Translate page with Google

Story Publication logo December 10, 2015

Zimbabwe: HIV/AIDS Care for All—On a Budget

Media file: cohen.jpg


Ending AIDS

An on-the-ground look at efforts in Africa and the United States to end the HIV/AIDS epidemic.

Media file: img_9649.jpg
HIV-infected people in a remote Zimbabwean village receive antiretroviral drugs at the localchurch once every 2 months. Image by TJ Maposhere. Zimbabwe, 2015.

Every 2 months, a Land Cruiser stuffed with health care workers leaves Harare's Chidamoyo Hospital early in the morning and drives 90 minutes east across washboard roads to the farming village of Nyamutora. Boxes of antiretroviral (ARV) drugs and medical records crowd the back of the vehicle.

Sitting on pews at a Salvation Army church, nearly 150 HIV-infected people are waiting for the nurses and counselors. By the time the Land Cruiser leaves about 6 hours later, all will have received enough drugs to last until the team's next visit, had their weight documented, and spoken with a nurse. Some will have had blood drawn for later analyses to test how they're responding to treatment.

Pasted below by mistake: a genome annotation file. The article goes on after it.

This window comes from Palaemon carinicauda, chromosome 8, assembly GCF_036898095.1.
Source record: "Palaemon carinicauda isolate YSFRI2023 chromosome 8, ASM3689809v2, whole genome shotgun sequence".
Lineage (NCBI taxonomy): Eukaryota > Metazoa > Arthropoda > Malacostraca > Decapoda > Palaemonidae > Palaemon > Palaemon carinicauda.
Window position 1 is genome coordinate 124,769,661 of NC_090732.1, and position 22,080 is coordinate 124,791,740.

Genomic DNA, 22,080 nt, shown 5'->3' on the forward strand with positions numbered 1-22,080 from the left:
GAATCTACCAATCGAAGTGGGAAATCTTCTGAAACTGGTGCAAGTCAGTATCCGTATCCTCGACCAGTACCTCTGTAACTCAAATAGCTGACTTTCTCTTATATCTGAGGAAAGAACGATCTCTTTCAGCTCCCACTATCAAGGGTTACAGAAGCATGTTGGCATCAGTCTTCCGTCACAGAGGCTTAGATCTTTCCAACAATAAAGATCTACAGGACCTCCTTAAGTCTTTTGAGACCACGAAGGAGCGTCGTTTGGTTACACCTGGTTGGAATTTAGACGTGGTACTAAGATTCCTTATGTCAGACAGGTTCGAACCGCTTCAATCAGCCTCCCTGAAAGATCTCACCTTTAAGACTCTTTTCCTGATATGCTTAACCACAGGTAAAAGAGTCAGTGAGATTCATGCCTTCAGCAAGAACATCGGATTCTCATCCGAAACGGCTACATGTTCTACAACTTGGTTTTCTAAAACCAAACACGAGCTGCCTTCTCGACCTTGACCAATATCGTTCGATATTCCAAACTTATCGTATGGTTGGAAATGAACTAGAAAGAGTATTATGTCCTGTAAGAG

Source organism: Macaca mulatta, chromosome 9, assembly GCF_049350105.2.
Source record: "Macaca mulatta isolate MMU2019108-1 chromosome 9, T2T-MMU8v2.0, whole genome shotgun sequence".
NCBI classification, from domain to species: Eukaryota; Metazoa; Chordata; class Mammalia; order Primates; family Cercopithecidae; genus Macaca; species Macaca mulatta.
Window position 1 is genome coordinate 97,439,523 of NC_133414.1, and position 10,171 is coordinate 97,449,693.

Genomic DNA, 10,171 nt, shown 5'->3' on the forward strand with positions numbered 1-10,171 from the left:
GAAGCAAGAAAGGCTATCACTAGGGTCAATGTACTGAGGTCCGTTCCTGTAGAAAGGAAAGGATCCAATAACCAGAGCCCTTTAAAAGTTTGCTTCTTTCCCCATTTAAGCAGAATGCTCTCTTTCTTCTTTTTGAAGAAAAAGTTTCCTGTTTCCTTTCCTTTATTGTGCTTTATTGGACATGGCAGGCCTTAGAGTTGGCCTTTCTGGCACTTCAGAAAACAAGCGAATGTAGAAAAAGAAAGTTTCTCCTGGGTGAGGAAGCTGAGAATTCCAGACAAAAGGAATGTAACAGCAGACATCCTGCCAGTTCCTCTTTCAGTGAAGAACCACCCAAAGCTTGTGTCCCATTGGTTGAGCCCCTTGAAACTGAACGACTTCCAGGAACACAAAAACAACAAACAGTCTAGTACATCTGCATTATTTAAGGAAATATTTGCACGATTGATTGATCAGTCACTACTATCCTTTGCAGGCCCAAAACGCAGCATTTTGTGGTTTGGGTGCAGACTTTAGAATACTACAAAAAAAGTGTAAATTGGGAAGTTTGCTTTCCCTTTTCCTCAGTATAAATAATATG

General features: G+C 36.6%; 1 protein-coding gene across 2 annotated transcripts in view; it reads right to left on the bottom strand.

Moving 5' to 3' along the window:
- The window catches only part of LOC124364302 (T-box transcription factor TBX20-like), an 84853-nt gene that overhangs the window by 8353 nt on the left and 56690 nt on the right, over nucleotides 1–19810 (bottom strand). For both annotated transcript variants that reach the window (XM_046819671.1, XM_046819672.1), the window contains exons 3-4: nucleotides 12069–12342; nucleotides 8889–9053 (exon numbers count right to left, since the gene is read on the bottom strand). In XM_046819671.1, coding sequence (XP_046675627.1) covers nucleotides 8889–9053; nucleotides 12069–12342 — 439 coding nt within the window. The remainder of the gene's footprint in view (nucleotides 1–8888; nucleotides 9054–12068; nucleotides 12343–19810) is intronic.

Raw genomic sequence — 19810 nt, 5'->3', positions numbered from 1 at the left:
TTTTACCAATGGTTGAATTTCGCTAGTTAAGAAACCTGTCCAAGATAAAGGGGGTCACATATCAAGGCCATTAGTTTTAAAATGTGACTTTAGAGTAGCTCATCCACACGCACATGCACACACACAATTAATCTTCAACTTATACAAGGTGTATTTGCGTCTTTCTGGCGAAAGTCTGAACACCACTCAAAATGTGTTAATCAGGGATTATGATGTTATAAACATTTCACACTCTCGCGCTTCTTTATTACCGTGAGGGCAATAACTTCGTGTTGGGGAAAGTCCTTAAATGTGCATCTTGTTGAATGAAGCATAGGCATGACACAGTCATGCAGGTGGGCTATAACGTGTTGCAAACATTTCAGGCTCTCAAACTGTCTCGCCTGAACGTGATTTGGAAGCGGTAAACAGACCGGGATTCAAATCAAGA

This routine is a departure from the usual model of HIV treatment, in which drugs are available only to patients who regularly visit clinics. Yet the 143 Nyamutora villagers who have received their ARVs every 2 months through this 3-year outreach effort have done remarkably well, Benjamin Chimukangara, a molecular virologist at the Biomedical Research and Training Institute in Harare, reported here last week at the International Conference on AIDS and STIs in Africa.

Read the full story in Science Magazine here.


teal halftone illustration of a hand holding a pride flag


LGBTQ+ Rights

LGBTQ+ Rights
navy halftone illustration of a female doctor with her arms crossed


Health Inequities

Health Inequities
navy halftone illustration of a group of pharmaceutical pills


Outbreaks and Epidemics

Outbreaks and Epidemics

Support our work

Your support ensures great journalism and education on underreported and systemic global issues